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A recent study finds that 95% of women do not use a financial planner when going through a divorce. Only 5% used a financial advisor as part of their divorce team. Out of the divorced women interviewed, 61% said they wished they would have known to use a professional financial planner. Unfortunately, the statistics show that 50% of marriages end in divorce. If you are heading in that direction, be aware and don’t fall for the following mistakes:

1. Taking financial or legal advice from family and friends

During a divorce, your emotions are going to take you on a daily roller coaster. Your relatives and friends may have the best intentions, but following the wrong advice can cost you a fortune. Think strategically and do not take any action without obtaining professional legal advice. Don’t let him/her wear you down. Start with the mediation option. Mediation is where both spouses and a mediator, a neutral third party, try to reach a reasonable mutual solution to all the financial and custody issues. In many cases, it will save both of you money and emotional trauma when kids are involved.

2. Failing to improve your financial literacy

If you were not involved because of a lack of interest or not privy to the financial decisions, you need to become financially literate “pronto.” Learn the differences between taxable, tax-deferred, and tax-free accounts. If you take half of the 401(k), you have to pay taxes when you withdraw the money. If you take the brokerage account, you have to pay taxes on the capital gains. If you can’t sell the illiquid assets and pay the IRS, how do you get the cash? Remember CASH IS KING!!!

“Marriage is all about love, and divorce is all about money.”
3. Insisting that your spouse support the lifestyle to which your family has become accustomed

In a few cases, a couple is sufficiently wealthy to maintain two households, but for most families it’s not the case. Your family will have two rent/mortgages, two sets of utility bills, etc. If you have been out of the workforce, a judge most likely expects you to go back to work. Do not get emotionally attached to the house and insist on keeping it—the bigger the home, the larger the expenses and the headaches. Don’t be real estate rich and cash poor. You can downsize, build a life in your new place, and have more financial freedom and flexibility.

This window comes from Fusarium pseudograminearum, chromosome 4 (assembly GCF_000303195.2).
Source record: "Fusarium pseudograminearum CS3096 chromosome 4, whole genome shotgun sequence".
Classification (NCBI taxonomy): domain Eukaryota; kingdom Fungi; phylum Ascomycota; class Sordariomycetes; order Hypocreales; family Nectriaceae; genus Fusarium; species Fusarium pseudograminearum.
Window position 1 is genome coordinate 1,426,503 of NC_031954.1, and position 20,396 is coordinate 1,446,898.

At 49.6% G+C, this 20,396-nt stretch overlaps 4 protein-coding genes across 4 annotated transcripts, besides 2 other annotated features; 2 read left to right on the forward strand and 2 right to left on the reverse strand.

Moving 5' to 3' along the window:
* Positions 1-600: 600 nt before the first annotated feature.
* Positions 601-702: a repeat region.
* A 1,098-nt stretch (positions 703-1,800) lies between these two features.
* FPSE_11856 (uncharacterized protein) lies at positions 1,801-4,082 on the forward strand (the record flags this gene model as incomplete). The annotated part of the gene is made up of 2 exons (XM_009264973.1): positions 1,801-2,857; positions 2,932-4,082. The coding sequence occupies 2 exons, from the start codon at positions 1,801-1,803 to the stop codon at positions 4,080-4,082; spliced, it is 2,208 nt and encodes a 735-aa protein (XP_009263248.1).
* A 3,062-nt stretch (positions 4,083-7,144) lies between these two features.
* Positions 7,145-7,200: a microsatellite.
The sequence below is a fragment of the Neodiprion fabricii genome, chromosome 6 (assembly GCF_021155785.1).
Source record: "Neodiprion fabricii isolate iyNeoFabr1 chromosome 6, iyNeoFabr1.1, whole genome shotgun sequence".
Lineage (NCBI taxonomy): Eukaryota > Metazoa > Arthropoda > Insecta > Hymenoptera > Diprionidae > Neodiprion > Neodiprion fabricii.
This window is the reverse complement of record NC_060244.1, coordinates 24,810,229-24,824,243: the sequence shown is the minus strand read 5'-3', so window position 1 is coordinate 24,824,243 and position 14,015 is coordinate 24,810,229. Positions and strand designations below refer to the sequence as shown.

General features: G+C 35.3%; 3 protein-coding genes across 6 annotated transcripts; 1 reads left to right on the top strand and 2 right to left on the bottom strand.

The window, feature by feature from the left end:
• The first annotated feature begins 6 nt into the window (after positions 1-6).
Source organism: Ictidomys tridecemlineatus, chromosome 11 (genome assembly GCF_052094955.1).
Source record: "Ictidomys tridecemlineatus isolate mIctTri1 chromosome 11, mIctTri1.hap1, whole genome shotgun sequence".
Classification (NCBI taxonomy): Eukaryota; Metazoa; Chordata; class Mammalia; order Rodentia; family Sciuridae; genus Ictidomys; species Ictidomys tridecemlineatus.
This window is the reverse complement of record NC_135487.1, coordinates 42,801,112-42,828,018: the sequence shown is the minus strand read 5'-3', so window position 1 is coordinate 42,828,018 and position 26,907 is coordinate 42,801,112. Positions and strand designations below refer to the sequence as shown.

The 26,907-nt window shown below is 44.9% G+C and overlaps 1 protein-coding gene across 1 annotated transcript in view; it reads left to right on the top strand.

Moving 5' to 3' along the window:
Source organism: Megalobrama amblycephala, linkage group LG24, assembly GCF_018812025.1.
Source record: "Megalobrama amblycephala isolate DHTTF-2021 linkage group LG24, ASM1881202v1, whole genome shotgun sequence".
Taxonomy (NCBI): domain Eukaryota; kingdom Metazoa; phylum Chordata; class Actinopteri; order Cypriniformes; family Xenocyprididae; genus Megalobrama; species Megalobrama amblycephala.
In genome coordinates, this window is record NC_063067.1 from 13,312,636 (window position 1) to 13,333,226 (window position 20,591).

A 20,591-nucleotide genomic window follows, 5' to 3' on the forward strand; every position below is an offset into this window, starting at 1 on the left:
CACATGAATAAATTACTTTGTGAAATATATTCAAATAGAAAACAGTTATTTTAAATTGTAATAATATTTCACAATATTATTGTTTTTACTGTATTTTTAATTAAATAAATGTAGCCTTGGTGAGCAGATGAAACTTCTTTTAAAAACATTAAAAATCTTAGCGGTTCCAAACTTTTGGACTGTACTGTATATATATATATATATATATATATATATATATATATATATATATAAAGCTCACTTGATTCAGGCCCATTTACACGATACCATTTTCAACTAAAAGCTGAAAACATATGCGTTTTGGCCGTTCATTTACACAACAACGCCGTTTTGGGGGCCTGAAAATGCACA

4. Failing to analyze divorce settlement options

Once the final divorce decree is signed, it will be almost impossible to make changes. Analyze the tax implications both for the short and long-term options. Divorce attorneys are not trained to perform that type of in-depth analysis. Hire an experienced Certified Financial Planner™ that can run “what if” scenarios. Women who fully understand their household finances show up more confident at divorce discussions, secure a bigger payout, and feel the most positive post-divorce.

5. Not securing alimony and child support payments with life insurance

If you received alimony and support for your children and your ex-spouse drops dead in three years, you will kiss that income goodbye. Make sure that as part of the settlement, you own a significant life insurance policy to cover all anticipated family financial plans, including college expenses.

At Urban Wealth Management, we focus on helping women undergoing life transitions events ensuring financial peace of mind. My specialty as a CFP® is advising women recently widowed or facing a divorce, working hand in hand with her team of advisors.